Tuesday, July 19, 2005

The Funny Post About Michael Berube

Okay, so it's not exactly about Michael Berube, but it's still funny. First a little background.

In my two years at the University of Illinois, from the fall of 1994 to graduation in spring of 1996, I more or less fell in love with no fewer than 5 women. Now, when I say I "fell in love" with these women, I mean that I found them physically attractive and they were smarter than hell... and that combination is usually enough. The mid-90's, if you'll recall, was just about the height of the whole retro look, so many women were wearing funky outfits from every decade of C20. In the fall of 1994 I took an Intro to Film class, and besides being totally smitten by the GA, I also developed a huge crush on this young woman who sat next to me. I mean, Christ, she wore flapper outfits all the time. It's hard not to like a woman in a flapper outfit.

One night early that year I was hanging out in Murphy's and she was there with a group of friends. This was back when Murphy's was populated by graduate students and English majors, before they expanded and lit the place up, and before it was overrun by Greeks. My friends were kneedeep in Guiness and I was three sheets to the wind on - oh how very appropos - Cutty Sark, neat. One of my good friends also vaguely knew this young woman, and towards the end of the night as she headed up to the bar she patted our heads duck-duck-goose style on her way past us.

I said to my friend something like, "Oh my god, I really think I'm in love with her."

"Dyke," he said.


"She doesn't like your penis. Sorry."

And that night in Murphy's Pub marked the beginning of an odd and recurring phenomenon in which I fall in love with a woman and then find out, either immediately or eventually, that she's a lesbian. I have come to refer to this phenomenon as The Curse, and it has struck many times since. Which brings me to Michael Berube for two reasons.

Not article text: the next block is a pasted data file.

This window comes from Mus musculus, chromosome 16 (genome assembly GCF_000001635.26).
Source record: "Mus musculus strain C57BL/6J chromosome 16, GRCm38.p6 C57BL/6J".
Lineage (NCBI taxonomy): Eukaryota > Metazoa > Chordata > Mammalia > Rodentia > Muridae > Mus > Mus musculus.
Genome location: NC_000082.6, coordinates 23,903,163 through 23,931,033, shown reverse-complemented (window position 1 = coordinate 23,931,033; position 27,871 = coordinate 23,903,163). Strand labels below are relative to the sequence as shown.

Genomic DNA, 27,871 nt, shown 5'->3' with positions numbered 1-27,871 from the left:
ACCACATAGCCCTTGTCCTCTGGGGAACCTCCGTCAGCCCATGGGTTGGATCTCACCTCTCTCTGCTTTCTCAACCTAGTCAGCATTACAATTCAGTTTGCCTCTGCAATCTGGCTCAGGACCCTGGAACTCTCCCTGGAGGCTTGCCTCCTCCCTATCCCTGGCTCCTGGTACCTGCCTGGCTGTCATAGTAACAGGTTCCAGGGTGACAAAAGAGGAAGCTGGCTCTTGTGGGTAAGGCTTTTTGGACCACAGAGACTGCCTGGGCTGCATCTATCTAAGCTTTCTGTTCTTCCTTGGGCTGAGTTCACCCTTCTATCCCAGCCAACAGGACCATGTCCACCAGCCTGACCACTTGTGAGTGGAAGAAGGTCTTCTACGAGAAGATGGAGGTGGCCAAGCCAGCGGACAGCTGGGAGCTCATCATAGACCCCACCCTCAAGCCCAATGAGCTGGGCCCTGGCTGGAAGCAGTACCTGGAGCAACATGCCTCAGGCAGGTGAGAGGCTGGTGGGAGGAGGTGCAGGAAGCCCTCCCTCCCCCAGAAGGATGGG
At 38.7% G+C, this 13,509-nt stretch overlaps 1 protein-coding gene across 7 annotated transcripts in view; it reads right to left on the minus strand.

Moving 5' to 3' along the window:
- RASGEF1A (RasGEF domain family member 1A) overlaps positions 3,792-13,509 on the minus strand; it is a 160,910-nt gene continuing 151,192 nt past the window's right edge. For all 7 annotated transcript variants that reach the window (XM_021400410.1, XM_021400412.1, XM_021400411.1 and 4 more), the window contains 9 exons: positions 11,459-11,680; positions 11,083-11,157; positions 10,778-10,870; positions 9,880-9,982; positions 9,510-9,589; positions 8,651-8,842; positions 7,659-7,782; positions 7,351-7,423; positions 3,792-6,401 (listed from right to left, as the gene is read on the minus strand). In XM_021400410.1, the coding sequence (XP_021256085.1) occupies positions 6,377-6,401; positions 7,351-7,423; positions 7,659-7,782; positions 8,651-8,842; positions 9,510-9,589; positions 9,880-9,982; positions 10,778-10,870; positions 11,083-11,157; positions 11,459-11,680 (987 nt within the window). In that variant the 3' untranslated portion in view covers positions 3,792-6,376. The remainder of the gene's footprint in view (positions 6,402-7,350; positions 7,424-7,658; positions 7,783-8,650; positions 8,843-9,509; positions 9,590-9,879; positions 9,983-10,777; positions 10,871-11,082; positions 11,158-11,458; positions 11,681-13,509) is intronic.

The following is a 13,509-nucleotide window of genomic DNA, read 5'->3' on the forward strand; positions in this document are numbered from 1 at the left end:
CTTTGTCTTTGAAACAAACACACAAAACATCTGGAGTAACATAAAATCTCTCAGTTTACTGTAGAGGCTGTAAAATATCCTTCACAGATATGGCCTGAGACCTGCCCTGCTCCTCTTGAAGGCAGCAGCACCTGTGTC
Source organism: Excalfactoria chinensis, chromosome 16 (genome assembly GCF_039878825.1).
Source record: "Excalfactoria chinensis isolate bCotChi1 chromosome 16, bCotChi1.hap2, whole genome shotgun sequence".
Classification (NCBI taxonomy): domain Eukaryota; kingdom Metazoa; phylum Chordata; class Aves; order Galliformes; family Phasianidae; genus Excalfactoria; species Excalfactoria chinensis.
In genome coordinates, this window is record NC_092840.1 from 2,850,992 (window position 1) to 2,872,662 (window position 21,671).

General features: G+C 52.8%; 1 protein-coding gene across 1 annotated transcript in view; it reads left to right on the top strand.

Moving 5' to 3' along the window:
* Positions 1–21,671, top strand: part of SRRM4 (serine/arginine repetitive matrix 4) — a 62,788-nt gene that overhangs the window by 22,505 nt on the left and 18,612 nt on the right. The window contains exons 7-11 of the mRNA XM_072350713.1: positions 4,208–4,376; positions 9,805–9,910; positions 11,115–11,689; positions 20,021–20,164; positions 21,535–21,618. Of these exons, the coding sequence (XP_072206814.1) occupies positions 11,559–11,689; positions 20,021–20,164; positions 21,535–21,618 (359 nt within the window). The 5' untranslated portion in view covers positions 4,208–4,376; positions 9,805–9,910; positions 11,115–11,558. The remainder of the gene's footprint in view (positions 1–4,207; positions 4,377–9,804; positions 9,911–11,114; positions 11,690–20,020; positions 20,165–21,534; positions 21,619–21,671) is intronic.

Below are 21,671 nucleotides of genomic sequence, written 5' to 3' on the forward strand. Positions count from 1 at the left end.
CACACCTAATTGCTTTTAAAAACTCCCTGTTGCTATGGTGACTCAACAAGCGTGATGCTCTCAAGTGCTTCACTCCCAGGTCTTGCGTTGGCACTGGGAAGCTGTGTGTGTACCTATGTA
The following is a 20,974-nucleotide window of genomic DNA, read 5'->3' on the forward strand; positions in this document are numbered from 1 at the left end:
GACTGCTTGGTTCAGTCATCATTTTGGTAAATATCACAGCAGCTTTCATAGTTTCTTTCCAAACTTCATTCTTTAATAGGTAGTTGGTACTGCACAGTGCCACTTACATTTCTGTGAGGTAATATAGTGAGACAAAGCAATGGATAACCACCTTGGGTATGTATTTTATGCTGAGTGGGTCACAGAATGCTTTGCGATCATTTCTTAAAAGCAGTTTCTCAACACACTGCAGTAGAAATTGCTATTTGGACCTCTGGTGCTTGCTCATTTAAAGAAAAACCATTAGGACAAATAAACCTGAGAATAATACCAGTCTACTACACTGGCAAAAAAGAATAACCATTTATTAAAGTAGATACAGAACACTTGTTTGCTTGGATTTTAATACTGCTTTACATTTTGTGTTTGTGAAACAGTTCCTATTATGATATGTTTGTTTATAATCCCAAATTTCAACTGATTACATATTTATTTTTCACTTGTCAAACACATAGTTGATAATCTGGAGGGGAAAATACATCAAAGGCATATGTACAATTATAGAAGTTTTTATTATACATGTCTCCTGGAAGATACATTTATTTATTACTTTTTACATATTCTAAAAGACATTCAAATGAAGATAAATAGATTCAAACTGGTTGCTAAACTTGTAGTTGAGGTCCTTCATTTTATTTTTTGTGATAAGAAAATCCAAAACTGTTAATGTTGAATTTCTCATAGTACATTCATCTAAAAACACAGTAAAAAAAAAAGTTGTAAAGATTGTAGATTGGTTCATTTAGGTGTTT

For one thing, the last time The Curse struck in Champaign was in his Modern American Literature class in the spring of 1996. I can't remember the young woman's name who sat next to me, but I can remember very clearly the feeling of my heart getting crushed when I saw her kissing another woman on the quad late one night. In fact, it felt remarkably like my heart was getting ground under the heel of a big black Doc Marten boot.

The other Berube connection is why I'm writing today. About five years ago I somehow found out he'd moved on to Penn State and emailed him one of those "Hey you probably don't remember me but I was in your class... here's what I'm doing now but am thinking of quitting (Amazon was just starting to get bad at that point) . . . do you have any advice, etc." emails. Dude writes back. Totally remembers me and taunts me for liking the Detroit Red Wings.

So after a few years of not emailing him again, about a year ago I did a Google search and found his website. If you haven't checked out his site, do so RIGHT FUCKING NOW. Surf around. Check out the archives. I simply can't believe how smart the guy is, not to mention prolific. His posts about critical theory are especially impressive, and as intimidating as they are, are also fantastically reassuring to me that I'm not entering an English PhD program. No sirree, the high school classroom is the place for me.

But alas, whenever I read Michael's posts and subsequent comments, I have this really strong urge to post a comment of my own. A small part of this is ego - them's some smart goddamn people that read and comment at Michael's site, and I want to be considered a smart goddamn person too. The problem (no, a better word here is "curse") is that every time I post a comment over on Michael's site, I make a typo or other error of some kind. And when you're trying to hang with English PhDs, it's best to not make grammatical errors.

And I'm not just talking misplaced apostrophes. I'm talking dumbass typos, and in the worst possible case, misspelling authors' names. Granted, not everyone will get "Alasdair Gray" right the first time. But almost everyone will get it right the second time, unless they are me.

Funny stuff, but I think this last typo episode marks the last time I will ever comment on Michael's site.


Blogger P said...

And lest anyone think The Curse was just a Champaign thing, it happened twice in Seattle. Then again, you can't swing a Doc Marten boot without hitting a lesbian in Seattle.

6:04 PM  
Anonymous Mark said...

So: think of typos as having a semiotic stucture outside of the dictionary.

The fact of your advertent, or inadvertent, passage outside of the known and accepted spelling means only what you wish it to mean.

I'm wondering why you would wish it to mean it is an omen, warding you away from commenting on Berube's site?


9:02 PM  

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